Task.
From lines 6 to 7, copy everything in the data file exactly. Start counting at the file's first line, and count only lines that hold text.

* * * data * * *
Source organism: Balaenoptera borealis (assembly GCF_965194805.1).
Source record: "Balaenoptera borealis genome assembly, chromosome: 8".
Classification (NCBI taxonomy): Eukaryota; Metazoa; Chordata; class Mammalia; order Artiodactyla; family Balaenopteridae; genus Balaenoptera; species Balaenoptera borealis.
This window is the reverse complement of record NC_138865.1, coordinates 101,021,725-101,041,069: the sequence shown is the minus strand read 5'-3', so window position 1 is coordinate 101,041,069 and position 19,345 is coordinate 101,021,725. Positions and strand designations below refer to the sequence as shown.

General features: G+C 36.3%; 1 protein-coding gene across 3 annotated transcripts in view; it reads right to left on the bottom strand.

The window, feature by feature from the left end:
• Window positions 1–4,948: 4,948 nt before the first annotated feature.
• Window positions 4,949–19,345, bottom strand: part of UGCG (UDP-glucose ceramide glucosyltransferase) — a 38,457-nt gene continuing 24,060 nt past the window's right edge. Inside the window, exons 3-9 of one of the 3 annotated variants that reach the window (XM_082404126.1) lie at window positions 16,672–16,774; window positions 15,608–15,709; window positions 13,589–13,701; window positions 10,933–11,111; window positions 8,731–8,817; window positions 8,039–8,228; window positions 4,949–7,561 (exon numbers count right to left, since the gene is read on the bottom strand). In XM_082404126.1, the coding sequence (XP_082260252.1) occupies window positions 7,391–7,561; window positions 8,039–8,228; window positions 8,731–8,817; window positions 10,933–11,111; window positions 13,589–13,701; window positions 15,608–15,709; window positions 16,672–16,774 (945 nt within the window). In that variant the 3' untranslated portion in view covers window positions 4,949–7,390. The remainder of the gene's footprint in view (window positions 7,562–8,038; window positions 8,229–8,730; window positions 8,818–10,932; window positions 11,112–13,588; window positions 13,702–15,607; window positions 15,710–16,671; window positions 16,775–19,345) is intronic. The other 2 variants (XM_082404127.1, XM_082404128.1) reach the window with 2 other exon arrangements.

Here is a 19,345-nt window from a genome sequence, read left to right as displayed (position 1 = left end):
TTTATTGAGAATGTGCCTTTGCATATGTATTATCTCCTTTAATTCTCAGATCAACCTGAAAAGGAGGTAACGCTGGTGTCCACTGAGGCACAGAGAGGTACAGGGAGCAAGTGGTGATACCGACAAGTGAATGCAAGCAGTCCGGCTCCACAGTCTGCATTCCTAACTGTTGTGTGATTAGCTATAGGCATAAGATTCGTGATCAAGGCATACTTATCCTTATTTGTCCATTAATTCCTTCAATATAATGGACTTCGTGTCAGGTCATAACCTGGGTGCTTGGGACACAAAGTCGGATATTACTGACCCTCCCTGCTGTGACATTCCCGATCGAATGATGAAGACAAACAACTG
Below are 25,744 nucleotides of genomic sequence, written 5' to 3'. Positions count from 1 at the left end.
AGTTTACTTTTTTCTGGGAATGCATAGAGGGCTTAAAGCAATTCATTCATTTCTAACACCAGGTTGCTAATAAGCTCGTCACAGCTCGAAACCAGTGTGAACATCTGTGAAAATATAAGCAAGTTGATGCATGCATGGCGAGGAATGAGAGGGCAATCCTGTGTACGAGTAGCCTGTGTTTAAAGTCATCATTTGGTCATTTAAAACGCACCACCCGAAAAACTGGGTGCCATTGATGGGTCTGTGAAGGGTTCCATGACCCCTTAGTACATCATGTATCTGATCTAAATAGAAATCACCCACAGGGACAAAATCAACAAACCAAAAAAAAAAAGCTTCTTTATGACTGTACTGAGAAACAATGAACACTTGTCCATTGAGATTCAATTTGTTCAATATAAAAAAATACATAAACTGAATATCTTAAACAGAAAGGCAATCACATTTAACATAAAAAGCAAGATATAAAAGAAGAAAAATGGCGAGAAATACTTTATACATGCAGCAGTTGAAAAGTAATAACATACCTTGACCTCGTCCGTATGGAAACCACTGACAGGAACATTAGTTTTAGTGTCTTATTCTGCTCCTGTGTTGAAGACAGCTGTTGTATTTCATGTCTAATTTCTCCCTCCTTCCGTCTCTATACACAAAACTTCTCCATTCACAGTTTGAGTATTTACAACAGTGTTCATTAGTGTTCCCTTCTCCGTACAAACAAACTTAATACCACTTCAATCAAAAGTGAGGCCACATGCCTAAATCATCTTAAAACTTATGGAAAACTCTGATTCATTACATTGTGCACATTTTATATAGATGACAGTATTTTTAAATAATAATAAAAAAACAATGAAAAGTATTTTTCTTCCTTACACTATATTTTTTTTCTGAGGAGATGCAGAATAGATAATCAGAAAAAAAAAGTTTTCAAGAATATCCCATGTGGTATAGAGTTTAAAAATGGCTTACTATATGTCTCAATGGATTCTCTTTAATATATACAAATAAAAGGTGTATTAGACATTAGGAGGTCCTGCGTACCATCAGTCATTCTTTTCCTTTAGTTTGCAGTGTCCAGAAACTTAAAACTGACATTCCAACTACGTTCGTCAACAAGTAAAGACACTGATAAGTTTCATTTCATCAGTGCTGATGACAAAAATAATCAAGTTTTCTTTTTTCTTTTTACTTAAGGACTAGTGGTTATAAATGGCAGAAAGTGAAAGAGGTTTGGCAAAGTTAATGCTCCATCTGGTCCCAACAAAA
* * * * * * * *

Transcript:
The window, feature by feature from the left end:
• Window positions 1–4,948: 4,948 nt before the first annotated feature.